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See you next week, podcats!

Book Review – Blood of Elves

blood-of-elves-coverI skipped reviewing Sword of Destiny for a few reasons. First, it’s similar to The Last Wish and everything I said about that book still stands for the sequel. It’s still a collection of short stories that are a bit more structured than the first book, in that each short story revolves around Yennifer in some way or another. The second reason I didn’t give that book a full review is because I went straight into the Blood of Elves. It was late and I finished Sword of Destiny and, without sleeping or taking a break, I opened the first chapter of the next book.

Besides the fact that the previous books were great reads, I was also curious as to how Andrzej Sapkowski would do writing The Witcher books in novel form. The character of Geralt works well in short form, with his different adventures and meeting new people around Sapkowski’s well-thought out world.

What I found is that Sapkowski didn’t change format entirely. Blood of Elves is a novel, yes, but the chapters are written akin to his short stories, with time gaps between them and not much thematically shared. Doing so allows for longer, more intimate looks into the world and Geralt, but it doesn’t create a strong continuing narrative or sense of plot. In fact, having read it all, I’m still not entirely sure where it was all going other than some people are after Geralt’s adopted daughter, Ciri.

In some ways, tries to be both a collection and a novel and both formats suffer for it. Without the connective tissue between chapters, it comes across as if the reader has missed key information between them. Without the varying adventures, the single plot thread shows it’s weakness. While I was hooked at the opening chapter with Dandelion and the training of Ciri, the book lost me quickly after that.

The previous books were interesting because of their world building, yes, but it was also how Sapkowski took classic fairy tales and myths and played around with them. The world is interesting and well-realized, but switching gears to focus on the political side of things doesn’t make for the most entertaining read.

The time we spend with Ciri and her training is great, but that’s because it’s focused and dabbles in that monster hunter lore. I wanted to see more of Geralt and Ciri together, training and going on adventures. That’s not what I got and I wasn’t convinced that what I was reading was necessarily better than that, either. I’m glad I read the previous books, because Blood of Elves relies heavily on the character connections that were introduced and explored beforehand. Alone, I don’t know if I would have liked the book much at all.

I will be reading the rest of these books, but the steam I had has been lost for the moment.

All the Books Show: Episode 123 – Best of 2017

Again, quick posting because I got behind with these postings.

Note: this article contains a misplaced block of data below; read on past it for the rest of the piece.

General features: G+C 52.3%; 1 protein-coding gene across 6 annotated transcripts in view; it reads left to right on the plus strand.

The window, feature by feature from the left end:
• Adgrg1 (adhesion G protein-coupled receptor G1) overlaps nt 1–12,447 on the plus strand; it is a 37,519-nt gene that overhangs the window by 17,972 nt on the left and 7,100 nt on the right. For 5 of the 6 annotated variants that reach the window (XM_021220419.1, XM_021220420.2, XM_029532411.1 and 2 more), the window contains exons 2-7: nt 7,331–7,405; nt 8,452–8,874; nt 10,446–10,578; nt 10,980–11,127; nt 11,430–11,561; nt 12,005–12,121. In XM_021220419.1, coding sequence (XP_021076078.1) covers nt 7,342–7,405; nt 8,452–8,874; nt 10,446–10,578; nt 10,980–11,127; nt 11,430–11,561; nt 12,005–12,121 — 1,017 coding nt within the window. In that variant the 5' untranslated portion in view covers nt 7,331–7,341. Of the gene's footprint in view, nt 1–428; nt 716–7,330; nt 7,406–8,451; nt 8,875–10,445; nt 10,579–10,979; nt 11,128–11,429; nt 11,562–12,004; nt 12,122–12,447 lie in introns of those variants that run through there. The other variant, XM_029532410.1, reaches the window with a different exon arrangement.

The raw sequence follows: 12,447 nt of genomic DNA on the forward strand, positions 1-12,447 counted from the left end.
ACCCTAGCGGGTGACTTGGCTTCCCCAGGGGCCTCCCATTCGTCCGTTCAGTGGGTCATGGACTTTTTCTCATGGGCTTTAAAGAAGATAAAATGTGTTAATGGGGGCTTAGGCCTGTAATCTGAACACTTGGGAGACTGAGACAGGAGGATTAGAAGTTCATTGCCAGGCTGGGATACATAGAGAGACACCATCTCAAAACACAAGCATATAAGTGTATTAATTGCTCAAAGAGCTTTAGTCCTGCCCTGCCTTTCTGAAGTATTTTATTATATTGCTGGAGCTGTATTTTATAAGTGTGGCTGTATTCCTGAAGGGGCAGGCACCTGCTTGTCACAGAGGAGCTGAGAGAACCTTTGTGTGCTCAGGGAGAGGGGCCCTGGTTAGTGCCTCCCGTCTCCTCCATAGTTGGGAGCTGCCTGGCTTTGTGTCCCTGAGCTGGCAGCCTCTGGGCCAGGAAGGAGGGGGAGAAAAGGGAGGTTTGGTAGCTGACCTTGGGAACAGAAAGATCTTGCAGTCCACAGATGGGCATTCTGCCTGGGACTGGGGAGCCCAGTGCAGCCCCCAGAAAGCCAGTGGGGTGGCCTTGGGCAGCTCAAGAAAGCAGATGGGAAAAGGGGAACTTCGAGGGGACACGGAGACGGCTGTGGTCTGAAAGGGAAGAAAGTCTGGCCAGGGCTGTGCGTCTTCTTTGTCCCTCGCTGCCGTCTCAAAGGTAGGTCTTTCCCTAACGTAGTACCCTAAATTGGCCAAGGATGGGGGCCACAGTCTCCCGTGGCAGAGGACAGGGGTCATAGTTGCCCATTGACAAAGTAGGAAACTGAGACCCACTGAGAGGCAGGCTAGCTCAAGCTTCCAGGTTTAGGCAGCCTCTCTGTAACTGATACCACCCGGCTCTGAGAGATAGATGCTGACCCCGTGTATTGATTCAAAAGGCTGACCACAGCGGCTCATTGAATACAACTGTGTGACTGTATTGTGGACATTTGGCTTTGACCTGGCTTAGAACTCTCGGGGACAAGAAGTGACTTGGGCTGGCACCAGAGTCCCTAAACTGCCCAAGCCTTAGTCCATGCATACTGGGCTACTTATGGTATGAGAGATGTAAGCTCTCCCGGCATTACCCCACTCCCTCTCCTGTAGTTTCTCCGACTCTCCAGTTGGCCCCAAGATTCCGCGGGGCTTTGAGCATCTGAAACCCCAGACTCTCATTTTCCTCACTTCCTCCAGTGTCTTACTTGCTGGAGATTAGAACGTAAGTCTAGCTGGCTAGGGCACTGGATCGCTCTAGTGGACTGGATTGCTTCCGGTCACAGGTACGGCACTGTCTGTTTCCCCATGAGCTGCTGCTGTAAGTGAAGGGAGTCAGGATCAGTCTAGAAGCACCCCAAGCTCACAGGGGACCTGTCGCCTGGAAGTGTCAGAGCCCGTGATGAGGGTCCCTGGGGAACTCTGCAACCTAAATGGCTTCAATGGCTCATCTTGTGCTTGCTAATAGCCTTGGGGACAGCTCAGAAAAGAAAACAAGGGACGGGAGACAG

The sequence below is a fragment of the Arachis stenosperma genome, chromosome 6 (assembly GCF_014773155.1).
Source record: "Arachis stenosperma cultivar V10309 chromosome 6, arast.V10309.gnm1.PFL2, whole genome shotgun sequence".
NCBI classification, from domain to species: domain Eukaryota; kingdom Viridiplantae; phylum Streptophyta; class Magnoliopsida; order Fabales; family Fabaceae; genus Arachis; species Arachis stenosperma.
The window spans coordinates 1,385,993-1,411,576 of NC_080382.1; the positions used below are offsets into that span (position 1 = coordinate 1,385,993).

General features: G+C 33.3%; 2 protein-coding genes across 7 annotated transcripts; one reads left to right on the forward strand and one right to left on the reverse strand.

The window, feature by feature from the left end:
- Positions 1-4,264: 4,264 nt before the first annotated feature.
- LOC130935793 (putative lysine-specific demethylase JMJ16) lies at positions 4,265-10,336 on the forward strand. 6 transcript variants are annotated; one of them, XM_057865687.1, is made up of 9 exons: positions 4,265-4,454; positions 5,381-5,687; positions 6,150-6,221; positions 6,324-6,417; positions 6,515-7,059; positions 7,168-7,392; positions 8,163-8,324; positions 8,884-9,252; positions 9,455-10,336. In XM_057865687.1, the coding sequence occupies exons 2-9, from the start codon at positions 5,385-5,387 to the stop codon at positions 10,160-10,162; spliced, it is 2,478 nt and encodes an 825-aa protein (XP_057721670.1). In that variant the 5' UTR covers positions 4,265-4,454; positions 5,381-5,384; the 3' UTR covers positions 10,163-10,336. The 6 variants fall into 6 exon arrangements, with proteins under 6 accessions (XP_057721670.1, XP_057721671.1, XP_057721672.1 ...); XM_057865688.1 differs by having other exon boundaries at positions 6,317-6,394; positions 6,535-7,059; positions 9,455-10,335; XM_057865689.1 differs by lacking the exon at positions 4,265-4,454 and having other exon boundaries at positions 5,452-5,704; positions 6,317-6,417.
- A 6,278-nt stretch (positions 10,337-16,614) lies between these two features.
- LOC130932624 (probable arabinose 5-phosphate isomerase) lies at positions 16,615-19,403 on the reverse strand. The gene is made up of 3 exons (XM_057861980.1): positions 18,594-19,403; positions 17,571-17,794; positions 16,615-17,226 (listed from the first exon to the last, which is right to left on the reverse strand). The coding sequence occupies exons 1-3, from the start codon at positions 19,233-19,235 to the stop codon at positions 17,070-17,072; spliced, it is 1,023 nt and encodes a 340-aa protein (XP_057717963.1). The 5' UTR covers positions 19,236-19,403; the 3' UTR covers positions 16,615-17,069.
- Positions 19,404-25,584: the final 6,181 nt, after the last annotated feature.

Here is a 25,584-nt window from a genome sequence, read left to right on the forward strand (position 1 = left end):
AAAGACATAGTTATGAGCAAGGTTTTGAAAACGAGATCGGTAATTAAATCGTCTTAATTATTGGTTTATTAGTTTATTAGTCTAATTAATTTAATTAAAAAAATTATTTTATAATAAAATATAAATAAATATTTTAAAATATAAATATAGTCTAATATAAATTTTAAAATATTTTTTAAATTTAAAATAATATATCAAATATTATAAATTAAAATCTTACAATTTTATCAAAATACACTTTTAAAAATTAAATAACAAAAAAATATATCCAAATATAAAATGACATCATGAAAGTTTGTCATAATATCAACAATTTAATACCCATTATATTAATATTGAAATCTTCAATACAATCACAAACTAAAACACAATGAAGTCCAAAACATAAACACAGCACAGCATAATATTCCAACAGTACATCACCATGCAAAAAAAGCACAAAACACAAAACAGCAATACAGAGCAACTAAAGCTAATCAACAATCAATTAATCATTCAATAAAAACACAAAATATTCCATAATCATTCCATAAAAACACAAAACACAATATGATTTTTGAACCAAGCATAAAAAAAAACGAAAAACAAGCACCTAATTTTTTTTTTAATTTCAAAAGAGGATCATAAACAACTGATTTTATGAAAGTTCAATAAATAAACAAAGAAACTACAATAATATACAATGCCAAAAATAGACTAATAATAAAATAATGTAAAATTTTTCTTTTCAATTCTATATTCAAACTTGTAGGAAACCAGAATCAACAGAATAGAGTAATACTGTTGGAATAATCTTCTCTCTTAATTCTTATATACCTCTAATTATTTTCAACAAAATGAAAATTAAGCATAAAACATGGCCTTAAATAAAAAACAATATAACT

We talk the end of year! 2017 is done! It’s over! Let’s hold hands and just get through 2018! But, first, a look back! We look at the best selling books of 2017! Did you read any of them? I’m never up-to-date on the current books, my reading list is too long!

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See you next week, podcats!

All the Books Show: Episode 122 – Christmas in the Air

Quick posting because I’m behind on posting!

We talk Christmas movies, shows, books, ect. We look at Bookbub’s Christmas book picks of 2017, and have fun being mean to the Twilight Before Christmas by Christine Feehan. We joke because we’re glad people are reading!

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All the Books Show: Episode 121 – Holiday Haze

Nic’s friend, Beau Hutchings, stops by after performing the Nutcracker at the David A. Howe Public Library!

We inevitably end up talking about Christmas movies, as we are wont to do this time of year. I don’t love many Christmas films, though I’ll watch them. Give me A Christmas Story for the twenty-four hours of Christmas Eve and I’m good. Or, Batman Returns.

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See you next week, podcats!

 

All the Books Show: Episode 120 – Goodreads Choice Awards 2017

We talk about the Goodreads Choice Awards of 2017! The winners, the runner ups, everything! It’s, dare I say it, a Goodlisten!

I use Goodreads all the time. It’s a huge, visual timeline of my life. An obituary in the making. It shows what I’m interested in, when and why. You can see when I was in college, on summer break and when I moved to Florida and read hundreds of Batman comics.

I’m never up-to-date with the newest books so the Awards become a “add to to-read list” fest. It’s good for my future, but frustrating for my present.

You can follow us on SoundcloudYoutube or iTunes and even Twitter! I’m sure there’s another, cool platform I’m forgetting but you can follow us on that too!

See you next week, podcats!